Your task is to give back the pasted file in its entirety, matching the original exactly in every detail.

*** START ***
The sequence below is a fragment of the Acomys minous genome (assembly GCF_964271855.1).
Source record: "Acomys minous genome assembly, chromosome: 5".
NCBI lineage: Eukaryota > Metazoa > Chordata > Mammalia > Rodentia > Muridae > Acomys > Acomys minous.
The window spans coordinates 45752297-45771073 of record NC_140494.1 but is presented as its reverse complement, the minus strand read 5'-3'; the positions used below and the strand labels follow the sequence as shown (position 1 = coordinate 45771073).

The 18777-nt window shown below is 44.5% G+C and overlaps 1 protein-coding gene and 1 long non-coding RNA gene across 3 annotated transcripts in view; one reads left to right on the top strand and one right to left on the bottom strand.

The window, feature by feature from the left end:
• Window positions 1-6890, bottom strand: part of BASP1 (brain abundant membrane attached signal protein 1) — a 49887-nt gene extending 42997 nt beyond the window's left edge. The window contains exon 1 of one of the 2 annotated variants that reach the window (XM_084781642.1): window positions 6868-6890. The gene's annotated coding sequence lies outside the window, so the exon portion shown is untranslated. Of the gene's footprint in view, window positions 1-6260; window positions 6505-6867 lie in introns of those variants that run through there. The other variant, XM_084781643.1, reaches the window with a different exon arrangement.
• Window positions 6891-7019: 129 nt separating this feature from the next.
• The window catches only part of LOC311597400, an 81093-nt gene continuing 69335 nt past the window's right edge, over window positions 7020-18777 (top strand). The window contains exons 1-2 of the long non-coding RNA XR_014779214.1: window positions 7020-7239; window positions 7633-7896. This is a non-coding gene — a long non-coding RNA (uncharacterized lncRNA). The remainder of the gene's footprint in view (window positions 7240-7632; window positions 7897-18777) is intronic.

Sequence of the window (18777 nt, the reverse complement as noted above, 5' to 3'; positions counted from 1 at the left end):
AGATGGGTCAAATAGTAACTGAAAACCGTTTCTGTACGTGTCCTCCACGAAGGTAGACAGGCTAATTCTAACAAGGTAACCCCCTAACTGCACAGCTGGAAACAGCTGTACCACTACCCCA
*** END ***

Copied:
The sequence below is a fragment of the Acomys minous genome (assembly GCF_964271855.1).
Source record: "Acomys minous genome assembly, chromosome: 5".
NCBI lineage: Eukaryota > Metazoa > Chordata > Mammalia > Rodentia > Muridae > Acomys > Acomys minous.
The window spans coordinates 45752297-45771073 of record NC_140494.1 but is presented as its reverse complement, the minus strand read 5'-3'; the positions used below and the strand labels follow the sequence as shown (position 1 = coordinate 45771073).

The 18777-nt window shown below is 44.5% G+C and overlaps 1 protein-coding gene and 1 long non-coding RNA gene across 3 annotated transcripts in view; one reads left to right on the top strand and one right to left on the bottom strand.

The window, feature by feature from the left end:
• Window positions 1-6890, bottom strand: part of BASP1 (brain abundant membrane attached signal protein 1) — a 49887-nt gene extending 42997 nt beyond the window's left edge. The window contains exon 1 of one of the 2 annotated variants that reach the window (XM_084781642.1): window positions 6868-6890. The gene's annotated coding sequence lies outside the window, so the exon portion shown is untranslated. Of the gene's footprint in view, window positions 1-6260; window positions 6505-6867 lie in introns of those variants that run through there. The other variant, XM_084781643.1, reaches the window with a different exon arrangement.
• Window positions 6891-7019: 129 nt separating this feature from the next.
• The window catches only part of LOC311597400, an 81093-nt gene continuing 69335 nt past the window's right edge, over window positions 7020-18777 (top strand). The window contains exons 1-2 of the long non-coding RNA XR_014779214.1: window positions 7020-7239; window positions 7633-7896. This is a non-coding gene — a long non-coding RNA (uncharacterized lncRNA). The remainder of the gene's footprint in view (window positions 7240-7632; window positions 7897-18777) is intronic.

Sequence of the window (18777 nt, the reverse complement as noted above, 5' to 3'; positions counted from 1 at the left end):
AGATGGGTCAAATAGTAACTGAAAACCGTTTCTGTACGTGTCCTCCACGAAGGTAGACAGGCTAATTCTAACAAGGTAACCCCCTAACTGCACAGCTGGAAACAGCTGTACCACTACCCCA